In the case of Wednesday's City Council meeting, first, the good news (possibly): The unanimous approval of three ordinances pertaining to a refinancing plan proposed by the city.
The plan calls for the refinancing of $146 million in debt. It would mean short-term savings in terms of what Jersey City would have to pay over the next few years, but would add $14 million in interest from now through 2021, the 18-year period of this new restructuring plan.The new plan, outlined in a report by Wachovia Securities, calls for approximately $125 million out of $146 million of city's bonds to be refinanced, rather the $281 million that was proposed in the refinancing plan drawn up by late Jersey City mayor Glenn D. Cunningham.
Also, the new plan would call for refinancing over a shorter period of time than in Cunningham's plan. It helps save $186 million in interest payments from the Cunningham plan that stretched over an additional 12 years, officials said.
Acting Mayor L. Harvey Smith said during the council meeting that the plan was reasonable as it would payoff the debt by 2021 rather than 2033 as proposed by the Cunningham Administration.
Smith, when asked about a tax increase to help pay for some of the increased interest, vowed, "You've got to take my word for it; you're not going to get a tax increase."
Some members of the audience were not convinced of the merits of the new restructuring plan. Mia Scanga and Yvonne Balcer, longtime residents of Downtown Jersey City and critics of the Cunningham refinancing plan, also criticized the newer plan.
Scanga said that there should be a long-term plan for handling the debt rather than "refinancing the finances."
Yvonne Balcer, looking at a copy of the Wachovia report, said that the City Council will come back in three years and look to refinance again.
"This refinancing is being done in order for people to get re-elected," said Balcer.
Noted in the Wachovia report is that the short-term savings in the new plan is about $28M for three years, while in the Cunningham report the savings would have been for a 10-year period at a total of $109M. In the long-term, the Cunningham plan would accrue more interest.
And now the bad news
The council voted 5-4 to table two ordinances that would have called for the proposed Warehouse Historic District, a six-block area located near the Newport Mall that would designated for historic landmarking.
Many of the buildings in the district are over 100 years old, and the district itself has already been approved for landmaking by both the Jersey City Historic Preservation Commission and the Planning Board.
However, the ordinances were both tabled before a public hearing could take place. Acting Mayor Smith said that he wanted to wait until he engaged in a discussion with Lloyd Goldman, the owner of 110 and 111First St., which are located in this district. Smith said that he, along with city planner Robert Cotter and other representatives from the city, would be involved in the discussion with Goldman and his representatives that would take place on Monday.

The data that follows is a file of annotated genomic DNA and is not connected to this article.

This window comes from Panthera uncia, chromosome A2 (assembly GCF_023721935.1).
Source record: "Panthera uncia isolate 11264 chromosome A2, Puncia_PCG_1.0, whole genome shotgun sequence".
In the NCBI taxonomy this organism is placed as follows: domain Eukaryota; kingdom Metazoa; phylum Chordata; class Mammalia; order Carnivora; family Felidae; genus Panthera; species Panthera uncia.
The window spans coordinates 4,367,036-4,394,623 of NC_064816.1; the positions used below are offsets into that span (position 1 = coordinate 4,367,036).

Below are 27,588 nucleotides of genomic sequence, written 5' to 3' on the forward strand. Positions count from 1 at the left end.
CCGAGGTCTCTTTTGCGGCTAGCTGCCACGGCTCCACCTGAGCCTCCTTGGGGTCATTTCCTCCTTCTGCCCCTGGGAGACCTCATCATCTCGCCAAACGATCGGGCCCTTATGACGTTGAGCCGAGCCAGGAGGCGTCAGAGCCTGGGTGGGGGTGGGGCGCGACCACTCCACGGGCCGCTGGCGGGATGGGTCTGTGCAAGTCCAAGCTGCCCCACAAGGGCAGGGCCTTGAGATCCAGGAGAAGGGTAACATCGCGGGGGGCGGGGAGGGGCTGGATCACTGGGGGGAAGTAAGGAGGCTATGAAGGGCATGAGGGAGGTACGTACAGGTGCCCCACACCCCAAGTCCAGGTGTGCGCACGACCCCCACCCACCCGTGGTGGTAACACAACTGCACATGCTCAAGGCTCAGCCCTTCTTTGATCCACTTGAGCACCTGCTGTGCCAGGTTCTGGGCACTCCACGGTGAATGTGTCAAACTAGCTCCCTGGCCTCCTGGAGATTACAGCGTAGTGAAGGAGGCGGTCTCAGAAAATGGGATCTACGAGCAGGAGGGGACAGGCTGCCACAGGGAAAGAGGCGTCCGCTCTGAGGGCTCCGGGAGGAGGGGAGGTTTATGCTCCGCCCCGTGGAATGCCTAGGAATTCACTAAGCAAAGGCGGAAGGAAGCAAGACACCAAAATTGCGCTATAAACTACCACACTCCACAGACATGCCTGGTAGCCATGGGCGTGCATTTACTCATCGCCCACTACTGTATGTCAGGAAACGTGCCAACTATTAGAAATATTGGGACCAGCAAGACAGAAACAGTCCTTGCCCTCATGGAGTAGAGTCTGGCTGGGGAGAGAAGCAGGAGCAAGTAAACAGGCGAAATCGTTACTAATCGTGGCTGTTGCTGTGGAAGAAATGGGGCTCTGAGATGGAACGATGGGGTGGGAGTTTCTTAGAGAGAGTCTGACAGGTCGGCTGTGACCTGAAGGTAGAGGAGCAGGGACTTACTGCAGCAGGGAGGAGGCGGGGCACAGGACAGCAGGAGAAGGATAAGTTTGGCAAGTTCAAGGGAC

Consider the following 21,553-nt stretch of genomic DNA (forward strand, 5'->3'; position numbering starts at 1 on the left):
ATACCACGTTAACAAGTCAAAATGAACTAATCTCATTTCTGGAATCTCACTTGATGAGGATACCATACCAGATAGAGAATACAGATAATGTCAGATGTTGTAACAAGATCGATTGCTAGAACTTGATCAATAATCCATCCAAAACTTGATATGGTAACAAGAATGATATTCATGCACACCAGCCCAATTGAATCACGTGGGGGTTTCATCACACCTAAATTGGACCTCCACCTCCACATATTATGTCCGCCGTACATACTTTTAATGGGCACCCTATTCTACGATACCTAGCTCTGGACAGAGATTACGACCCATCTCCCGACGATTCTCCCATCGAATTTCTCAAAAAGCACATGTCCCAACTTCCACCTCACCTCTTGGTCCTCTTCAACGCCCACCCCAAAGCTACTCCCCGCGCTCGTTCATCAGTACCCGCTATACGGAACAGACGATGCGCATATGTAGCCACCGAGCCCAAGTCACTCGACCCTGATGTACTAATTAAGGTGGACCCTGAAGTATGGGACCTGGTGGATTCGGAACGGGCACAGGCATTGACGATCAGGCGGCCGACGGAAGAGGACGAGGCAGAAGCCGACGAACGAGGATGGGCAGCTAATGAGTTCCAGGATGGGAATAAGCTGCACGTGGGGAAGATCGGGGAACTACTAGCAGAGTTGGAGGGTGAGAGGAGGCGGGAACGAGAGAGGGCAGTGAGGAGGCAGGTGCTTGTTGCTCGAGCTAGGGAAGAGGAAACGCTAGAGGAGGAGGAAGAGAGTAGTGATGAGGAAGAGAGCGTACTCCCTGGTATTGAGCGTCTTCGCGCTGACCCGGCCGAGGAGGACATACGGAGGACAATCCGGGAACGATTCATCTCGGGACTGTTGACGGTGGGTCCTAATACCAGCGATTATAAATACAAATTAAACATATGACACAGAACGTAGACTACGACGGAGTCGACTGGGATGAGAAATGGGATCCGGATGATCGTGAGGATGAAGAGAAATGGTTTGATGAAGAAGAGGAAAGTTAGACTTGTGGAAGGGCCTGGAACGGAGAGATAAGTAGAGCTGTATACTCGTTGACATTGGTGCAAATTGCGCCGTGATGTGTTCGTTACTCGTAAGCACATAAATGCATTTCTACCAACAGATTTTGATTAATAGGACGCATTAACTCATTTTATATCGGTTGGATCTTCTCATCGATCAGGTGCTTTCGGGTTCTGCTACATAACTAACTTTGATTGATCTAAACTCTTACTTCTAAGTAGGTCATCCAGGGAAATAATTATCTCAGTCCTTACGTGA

Smith did not reveal much about what would be discussed or the location of the meeting.
Smith said that it wasn't a compromise and that meeting was to inform Goldman, whom he referred to as "elusive," about the city's plans to landmark the Warehouse Historic District.
Goldman has been at odds with the artists living at 111 First St. because he wants to add luxury units to the building and has also demolished parts of 110 across the street.
The city had drafted two ordinances pertaining to the matter of the Warehouse Historic District. Ordinance 04-088 has 110 First St. in the district and Ordinance 04-097 doesn't. There had been negotiations between the city and Goldman with the hopes that if he agreed to sell the 111 building to the city, then the 110 building would be kept from historic landmarking. Historic landmarking would have set guidelines on the owner's plans to build a 40-story tower on the 110 site.
Among the city councilpeople who voted against the tabling were Ward E Councilperson Junior Maldonado and Ward F Councilwoman Viola Richardson. Maldonado, a staunch advocate for the First Street buildings to be saved, said that this decision by Smith would "put the city in a position of weakness rather than strength" since Goldman would have seen that the city had approved the landmarking and were serious about preserving those buildings.
Council persons such as City Councilman At-Large Jerremiah Healy and Ward C Steve Lipski said that while they sympathized with the members of the audience who came to speak and to hear approval of the Warehouse Historic District, they would allow the tabling in order Smith to negotiate with Smith.
Many of the supporters of the proposed Warehouse Historic District to become a reality were vocal in their anger over this matter. Probably summing up best the disappointment and frustration at Smith's decision was Bill Rodwell, longtime tenant at 111 First St. and president of the tenants' association there.
"How can a man so tall, come up so small?" said Rodwell.